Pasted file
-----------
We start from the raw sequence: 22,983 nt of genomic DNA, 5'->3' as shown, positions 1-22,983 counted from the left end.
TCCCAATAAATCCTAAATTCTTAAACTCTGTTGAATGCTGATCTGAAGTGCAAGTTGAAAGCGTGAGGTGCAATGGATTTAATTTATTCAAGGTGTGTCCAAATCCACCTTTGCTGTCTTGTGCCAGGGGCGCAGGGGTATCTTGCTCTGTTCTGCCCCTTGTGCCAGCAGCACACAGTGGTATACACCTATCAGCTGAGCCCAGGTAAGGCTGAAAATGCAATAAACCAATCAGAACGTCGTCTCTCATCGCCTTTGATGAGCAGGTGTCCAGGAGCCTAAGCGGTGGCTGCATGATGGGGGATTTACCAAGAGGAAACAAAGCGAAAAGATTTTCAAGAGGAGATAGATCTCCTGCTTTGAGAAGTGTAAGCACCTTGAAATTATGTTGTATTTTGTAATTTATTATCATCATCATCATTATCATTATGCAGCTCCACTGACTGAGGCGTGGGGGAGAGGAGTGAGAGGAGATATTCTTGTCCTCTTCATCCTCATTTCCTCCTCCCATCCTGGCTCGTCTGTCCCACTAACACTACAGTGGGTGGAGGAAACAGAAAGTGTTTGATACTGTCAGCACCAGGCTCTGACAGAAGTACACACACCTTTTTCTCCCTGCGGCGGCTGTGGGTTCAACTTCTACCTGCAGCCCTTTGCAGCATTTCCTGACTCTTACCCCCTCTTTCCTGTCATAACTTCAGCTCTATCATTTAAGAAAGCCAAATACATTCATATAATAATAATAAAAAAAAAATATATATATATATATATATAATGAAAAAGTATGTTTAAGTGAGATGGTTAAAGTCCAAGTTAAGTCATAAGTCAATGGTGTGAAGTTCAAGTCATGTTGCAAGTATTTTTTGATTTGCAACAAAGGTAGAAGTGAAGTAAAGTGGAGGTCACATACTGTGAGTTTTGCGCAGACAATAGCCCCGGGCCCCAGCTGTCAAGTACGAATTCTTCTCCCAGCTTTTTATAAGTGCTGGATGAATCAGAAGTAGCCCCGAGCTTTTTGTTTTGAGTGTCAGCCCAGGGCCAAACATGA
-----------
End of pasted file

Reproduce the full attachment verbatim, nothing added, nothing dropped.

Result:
We start from the raw sequence: 22,983 nt of genomic DNA, 5'->3' as shown, positions 1-22,983 counted from the left end.
TCCCAATAAATCCTAAATTCTTAAACTCTGTTGAATGCTGATCTGAAGTGCAAGTTGAAAGCGTGAGGTGCAATGGATTTAATTTATTCAAGGTGTGTCCAAATCCACCTTTGCTGTCTTGTGCCAGGGGCGCAGGGGTATCTTGCTCTGTTCTGCCCCTTGTGCCAGCAGCACACAGTGGTATACACCTATCAGCTGAGCCCAGGTAAGGCTGAAAATGCAATAAACCAATCAGAACGTCGTCTCTCATCGCCTTTGATGAGCAGGTGTCCAGGAGCCTAAGCGGTGGCTGCATGATGGGGGATTTACCAAGAGGAAACAAAGCGAAAAGATTTTCAAGAGGAGATAGATCTCCTGCTTTGAGAAGTGTAAGCACCTTGAAATTATGTTGTATTTTGTAATTTATTATCATCATCATCATTATCATTATGCAGCTCCACTGACTGAGGCGTGGGGGAGAGGAGTGAGAGGAGATATTCTTGTCCTCTTCATCCTCATTTCCTCCTCCCATCCTGGCTCGTCTGTCCCACTAACACTACAGTGGGTGGAGGAAACAGAAAGTGTTTGATACTGTCAGCACCAGGCTCTGACAGAAGTACACACACCTTTTTCTCCCTGCGGCGGCTGTGGGTTCAACTTCTACCTGCAGCCCTTTGCAGCATTTCCTGACTCTTACCCCCTCTTTCCTGTCATAACTTCAGCTCTATCATTTAAGAAAGCCAAATACATTCATATAATAATAATAAAAAAAAAATATATATATATATATATATAATGAAAAAGTATGTTTAAGTGAGATGGTTAAAGTCCAAGTTAAGTCATAAGTCAATGGTGTGAAGTTCAAGTCATGTTGCAAGTATTTTTTGATTTGCAACAAAGGTAGAAGTGAAGTAAAGTGGAGGTCACATACTGTGAGTTTTGCGCAGACAATAGCCCCGGGCCCCAGCTGTCAAGTACGAATTCTTCTCCCAGCTTTTTATAAGTGCTGGATGAATCAGAAGTAGCCCCGAGCTTTTTGTTTTGAGTGTCAGCCCAGGGCCAAACATGA